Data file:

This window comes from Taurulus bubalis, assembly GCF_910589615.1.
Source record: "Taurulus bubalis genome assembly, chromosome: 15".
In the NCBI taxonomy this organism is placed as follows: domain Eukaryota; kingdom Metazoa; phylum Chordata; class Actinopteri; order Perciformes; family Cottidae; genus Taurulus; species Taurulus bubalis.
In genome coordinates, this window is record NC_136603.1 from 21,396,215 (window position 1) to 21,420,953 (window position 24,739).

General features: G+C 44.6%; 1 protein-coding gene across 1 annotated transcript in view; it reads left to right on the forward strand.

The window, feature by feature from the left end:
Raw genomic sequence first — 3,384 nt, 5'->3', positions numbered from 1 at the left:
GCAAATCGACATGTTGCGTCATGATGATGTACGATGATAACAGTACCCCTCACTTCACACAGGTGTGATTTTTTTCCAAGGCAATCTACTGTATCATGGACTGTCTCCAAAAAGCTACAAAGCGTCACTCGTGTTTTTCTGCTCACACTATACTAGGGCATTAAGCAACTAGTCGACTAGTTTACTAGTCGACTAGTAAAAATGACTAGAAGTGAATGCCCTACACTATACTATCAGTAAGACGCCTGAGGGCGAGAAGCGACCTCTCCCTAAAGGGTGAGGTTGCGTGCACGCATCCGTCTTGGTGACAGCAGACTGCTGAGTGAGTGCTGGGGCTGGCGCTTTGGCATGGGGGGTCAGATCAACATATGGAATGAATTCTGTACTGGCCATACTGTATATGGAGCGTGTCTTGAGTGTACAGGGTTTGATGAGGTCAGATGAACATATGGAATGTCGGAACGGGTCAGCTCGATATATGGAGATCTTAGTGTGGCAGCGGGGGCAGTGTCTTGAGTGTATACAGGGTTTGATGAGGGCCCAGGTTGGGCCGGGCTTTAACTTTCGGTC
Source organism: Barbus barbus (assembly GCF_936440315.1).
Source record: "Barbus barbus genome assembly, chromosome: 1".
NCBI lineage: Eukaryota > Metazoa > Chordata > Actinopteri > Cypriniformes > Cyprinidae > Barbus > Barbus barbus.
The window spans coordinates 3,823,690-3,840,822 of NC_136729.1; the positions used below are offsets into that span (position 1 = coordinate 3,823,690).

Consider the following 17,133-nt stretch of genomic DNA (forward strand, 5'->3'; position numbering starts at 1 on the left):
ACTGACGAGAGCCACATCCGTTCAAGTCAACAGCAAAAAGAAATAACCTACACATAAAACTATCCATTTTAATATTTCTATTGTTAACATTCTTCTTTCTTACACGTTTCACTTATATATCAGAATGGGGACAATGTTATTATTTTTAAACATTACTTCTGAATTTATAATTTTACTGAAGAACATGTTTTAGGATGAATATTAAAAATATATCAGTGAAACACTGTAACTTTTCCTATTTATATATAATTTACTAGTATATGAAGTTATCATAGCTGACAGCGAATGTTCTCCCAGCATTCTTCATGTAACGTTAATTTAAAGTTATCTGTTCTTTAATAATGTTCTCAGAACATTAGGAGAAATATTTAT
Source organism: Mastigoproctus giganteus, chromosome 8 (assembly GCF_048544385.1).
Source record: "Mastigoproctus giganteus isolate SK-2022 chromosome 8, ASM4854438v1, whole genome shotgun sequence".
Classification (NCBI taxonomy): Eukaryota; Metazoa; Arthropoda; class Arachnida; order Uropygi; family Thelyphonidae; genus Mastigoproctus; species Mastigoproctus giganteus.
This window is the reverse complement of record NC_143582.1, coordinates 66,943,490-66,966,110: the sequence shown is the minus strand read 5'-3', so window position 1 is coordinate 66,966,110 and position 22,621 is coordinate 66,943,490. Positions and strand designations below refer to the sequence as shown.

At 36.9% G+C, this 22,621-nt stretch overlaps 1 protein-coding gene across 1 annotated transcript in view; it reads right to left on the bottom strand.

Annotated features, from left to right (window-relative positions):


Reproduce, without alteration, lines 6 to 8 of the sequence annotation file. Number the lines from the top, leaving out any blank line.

The window, feature by feature from the left end:
Raw genomic sequence first — 3,384 nt, 5'->3', positions numbered from 1 at the left:
GCAAATCGACATGTTGCGTCATGATGATGTACGATGATAACAGTACCCCTCACTTCACACAGGTGTGATTTTTTTCCAAGGCAATCTACTGTATCATGGACTGTCTCCAAAAAGCTACAAAGCGTCACTCGTGTTTTTCTGCTCACACTATACTAGGGCATTAAGCAACTAGTCGACTAGTTTACTAGTCGACTAGTAAAAATGACTAGAAGTGAATGCCCTACACTATACTATCAGTAAGACGCCTGAGGGCGAGAAGCGACCTCTCCCTAAAGGGTGAGGTTGCGTGCACGCATCCGTCTTGGTGACAGCAGACTGCTGAGTGAGTGCTGGGGCTGGCGCTTTGGCATGGGGGGTCAGATCAACATATGGAATGAATTCTGTACTGGCCATACTGTATATGGAGCGTGTCTTGAGTGTACAGGGTTTGATGAGGTCAGATGAACATATGGAATGTCGGAACGGGTCAGCTCGATATATGGAGATCTTAGTGTGGCAGCGGGGGCAGTGTCTTGAGTGTATACAGGGTTTGATGAGGGCCCAGGTTGGGCCGGGCTTTAACTTTCGGTC